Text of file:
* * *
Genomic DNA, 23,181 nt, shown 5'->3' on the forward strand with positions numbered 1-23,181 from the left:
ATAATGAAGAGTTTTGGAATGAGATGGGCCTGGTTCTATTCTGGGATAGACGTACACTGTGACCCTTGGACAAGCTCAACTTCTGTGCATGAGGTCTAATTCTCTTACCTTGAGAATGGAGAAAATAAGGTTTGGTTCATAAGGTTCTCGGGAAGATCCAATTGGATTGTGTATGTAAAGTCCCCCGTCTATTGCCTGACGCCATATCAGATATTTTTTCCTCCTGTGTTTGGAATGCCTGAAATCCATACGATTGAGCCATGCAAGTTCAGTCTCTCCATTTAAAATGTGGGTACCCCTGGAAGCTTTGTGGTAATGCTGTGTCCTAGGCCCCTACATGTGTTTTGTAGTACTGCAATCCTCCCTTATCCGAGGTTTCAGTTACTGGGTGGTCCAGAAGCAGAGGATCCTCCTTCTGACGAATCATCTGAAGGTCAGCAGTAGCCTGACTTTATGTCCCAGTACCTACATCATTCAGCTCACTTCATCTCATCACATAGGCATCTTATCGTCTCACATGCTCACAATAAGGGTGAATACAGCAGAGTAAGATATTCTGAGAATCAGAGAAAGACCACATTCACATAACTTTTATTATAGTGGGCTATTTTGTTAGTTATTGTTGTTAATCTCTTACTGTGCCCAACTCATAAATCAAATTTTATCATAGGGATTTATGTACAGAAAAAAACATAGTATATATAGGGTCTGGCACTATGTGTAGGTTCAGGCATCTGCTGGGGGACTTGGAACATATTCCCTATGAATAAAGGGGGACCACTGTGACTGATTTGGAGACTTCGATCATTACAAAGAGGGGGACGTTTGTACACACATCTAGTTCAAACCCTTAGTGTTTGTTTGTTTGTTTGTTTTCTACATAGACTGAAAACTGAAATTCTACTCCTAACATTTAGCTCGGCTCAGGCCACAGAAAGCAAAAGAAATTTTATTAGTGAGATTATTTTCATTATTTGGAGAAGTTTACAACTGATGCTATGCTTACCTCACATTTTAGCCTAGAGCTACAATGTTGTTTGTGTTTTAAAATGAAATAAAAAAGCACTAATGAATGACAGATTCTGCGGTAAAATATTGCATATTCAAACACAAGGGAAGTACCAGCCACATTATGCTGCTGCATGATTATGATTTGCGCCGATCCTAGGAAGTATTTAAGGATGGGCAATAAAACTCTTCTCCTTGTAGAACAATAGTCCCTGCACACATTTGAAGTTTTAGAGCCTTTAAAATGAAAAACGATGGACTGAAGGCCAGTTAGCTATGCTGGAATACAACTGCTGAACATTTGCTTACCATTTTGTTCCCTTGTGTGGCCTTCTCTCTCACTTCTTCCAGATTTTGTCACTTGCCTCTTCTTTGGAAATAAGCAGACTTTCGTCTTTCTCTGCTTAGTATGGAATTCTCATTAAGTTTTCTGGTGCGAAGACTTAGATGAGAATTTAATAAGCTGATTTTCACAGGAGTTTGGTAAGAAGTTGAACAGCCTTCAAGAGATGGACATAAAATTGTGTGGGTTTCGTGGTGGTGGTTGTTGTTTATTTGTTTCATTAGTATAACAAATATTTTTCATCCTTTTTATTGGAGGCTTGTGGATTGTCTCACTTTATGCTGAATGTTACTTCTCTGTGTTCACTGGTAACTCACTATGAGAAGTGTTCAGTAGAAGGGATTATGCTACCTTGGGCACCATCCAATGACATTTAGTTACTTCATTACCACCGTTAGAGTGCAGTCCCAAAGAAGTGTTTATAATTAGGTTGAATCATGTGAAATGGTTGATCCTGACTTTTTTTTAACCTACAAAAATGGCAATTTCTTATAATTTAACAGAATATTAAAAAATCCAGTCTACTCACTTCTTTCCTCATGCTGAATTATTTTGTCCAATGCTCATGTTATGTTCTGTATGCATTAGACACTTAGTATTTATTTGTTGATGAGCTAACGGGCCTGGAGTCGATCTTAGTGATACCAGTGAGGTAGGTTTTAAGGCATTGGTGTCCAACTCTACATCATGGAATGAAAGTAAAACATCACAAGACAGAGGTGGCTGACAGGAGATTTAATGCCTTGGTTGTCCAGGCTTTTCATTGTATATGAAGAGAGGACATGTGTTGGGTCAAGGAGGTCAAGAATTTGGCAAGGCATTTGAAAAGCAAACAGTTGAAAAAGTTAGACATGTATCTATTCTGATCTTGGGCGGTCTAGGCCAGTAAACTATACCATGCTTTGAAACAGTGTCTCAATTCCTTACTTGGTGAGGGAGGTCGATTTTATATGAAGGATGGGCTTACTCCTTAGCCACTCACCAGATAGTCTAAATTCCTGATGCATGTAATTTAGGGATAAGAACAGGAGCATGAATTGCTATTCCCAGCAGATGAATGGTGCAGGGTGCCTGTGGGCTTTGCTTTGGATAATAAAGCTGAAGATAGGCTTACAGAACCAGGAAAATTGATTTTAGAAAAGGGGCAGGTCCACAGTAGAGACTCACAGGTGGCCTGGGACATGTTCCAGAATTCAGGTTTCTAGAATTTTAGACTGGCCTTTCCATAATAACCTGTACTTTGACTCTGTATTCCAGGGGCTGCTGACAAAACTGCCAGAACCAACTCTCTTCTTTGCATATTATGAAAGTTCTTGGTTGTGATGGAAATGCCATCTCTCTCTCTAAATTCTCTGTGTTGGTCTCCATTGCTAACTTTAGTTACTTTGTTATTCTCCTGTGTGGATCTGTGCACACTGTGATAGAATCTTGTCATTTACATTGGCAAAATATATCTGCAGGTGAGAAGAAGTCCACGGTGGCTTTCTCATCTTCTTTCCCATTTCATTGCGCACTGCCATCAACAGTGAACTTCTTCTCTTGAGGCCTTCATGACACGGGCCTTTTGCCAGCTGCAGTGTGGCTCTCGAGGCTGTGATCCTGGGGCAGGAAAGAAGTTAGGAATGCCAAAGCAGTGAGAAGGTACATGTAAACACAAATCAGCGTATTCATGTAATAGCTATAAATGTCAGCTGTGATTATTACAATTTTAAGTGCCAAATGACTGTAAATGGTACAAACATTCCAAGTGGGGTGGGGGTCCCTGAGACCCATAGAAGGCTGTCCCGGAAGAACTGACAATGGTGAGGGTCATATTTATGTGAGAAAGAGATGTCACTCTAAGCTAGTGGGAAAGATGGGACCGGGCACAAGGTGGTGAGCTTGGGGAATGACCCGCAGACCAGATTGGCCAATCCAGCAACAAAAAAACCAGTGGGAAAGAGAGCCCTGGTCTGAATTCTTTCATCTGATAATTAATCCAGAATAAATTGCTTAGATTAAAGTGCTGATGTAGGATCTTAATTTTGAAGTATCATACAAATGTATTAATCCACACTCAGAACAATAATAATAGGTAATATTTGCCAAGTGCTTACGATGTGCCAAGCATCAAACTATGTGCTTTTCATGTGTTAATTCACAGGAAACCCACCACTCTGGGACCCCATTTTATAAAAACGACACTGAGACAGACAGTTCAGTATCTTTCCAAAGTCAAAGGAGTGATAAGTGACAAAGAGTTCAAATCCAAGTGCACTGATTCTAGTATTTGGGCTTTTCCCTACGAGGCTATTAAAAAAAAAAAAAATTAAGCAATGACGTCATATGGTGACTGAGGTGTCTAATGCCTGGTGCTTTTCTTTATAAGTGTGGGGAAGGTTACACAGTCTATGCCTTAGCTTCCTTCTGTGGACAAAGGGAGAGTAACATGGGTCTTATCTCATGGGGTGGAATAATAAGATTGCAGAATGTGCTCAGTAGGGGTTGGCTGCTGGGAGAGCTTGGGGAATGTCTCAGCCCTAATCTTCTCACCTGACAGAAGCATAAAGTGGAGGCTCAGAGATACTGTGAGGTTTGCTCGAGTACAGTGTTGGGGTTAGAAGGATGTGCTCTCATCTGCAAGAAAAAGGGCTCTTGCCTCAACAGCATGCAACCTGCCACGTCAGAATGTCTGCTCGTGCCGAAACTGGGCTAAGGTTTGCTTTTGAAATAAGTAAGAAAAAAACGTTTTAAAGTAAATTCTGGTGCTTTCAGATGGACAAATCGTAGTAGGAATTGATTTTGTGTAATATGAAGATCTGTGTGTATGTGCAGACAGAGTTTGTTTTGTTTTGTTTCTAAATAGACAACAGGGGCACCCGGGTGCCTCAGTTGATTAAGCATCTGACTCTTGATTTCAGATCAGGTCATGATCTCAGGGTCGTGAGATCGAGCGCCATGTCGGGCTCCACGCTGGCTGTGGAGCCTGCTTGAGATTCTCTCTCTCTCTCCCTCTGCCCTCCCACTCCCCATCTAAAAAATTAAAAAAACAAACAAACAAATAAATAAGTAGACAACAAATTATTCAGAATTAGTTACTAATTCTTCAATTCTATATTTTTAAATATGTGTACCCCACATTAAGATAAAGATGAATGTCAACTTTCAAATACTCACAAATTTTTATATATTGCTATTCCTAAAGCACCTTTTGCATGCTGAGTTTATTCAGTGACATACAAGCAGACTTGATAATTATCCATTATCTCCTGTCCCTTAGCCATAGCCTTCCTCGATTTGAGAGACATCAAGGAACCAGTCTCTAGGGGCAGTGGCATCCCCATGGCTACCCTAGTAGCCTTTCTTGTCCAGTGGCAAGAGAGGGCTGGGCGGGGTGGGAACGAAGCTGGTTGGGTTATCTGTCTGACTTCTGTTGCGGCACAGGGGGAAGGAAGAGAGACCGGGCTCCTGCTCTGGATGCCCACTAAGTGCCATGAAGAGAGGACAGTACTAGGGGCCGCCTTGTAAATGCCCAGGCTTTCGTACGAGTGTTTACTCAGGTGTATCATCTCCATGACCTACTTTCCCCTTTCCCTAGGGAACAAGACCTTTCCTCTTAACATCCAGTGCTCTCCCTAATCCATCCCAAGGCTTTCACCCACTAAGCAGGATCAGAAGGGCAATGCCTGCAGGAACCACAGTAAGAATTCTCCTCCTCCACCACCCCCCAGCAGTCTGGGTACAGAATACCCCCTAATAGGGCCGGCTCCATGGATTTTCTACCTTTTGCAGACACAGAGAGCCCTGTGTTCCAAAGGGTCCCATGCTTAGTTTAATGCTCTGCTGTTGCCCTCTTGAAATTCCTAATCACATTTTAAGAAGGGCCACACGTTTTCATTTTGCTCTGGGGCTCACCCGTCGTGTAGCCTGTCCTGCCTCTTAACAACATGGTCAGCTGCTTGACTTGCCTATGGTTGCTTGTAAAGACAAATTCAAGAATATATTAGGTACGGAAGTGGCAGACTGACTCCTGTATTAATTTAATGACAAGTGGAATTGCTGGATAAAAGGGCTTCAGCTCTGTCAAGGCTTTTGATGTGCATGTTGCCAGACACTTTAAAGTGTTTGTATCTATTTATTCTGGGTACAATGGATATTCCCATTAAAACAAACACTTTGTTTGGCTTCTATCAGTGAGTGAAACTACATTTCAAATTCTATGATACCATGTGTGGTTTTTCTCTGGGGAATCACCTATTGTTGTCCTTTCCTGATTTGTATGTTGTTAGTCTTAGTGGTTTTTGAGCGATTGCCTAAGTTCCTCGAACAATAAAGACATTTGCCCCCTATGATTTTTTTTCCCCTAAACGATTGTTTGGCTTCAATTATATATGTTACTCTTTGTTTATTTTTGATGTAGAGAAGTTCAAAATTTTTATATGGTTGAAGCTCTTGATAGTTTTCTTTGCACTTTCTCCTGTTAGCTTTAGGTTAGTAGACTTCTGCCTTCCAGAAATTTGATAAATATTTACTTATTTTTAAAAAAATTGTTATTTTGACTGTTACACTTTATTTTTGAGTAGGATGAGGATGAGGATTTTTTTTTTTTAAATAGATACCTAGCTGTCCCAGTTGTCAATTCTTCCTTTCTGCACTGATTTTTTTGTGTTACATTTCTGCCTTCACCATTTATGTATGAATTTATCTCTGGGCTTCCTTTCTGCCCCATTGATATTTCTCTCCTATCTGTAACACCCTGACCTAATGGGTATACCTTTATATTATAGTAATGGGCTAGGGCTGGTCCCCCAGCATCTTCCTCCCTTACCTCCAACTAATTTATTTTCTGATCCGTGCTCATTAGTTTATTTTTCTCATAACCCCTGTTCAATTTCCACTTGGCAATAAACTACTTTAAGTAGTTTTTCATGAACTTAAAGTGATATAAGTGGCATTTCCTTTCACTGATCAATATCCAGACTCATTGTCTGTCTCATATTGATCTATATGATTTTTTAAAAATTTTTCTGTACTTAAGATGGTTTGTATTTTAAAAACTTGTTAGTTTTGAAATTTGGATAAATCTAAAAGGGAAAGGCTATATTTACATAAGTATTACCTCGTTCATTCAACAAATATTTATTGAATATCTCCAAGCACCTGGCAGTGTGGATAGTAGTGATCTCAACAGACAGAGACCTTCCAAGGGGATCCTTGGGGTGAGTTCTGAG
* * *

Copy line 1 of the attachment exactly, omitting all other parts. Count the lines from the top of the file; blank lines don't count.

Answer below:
Genomic DNA, 23,181 nt, shown 5'->3' on the forward strand with positions numbered 1-23,181 from the left: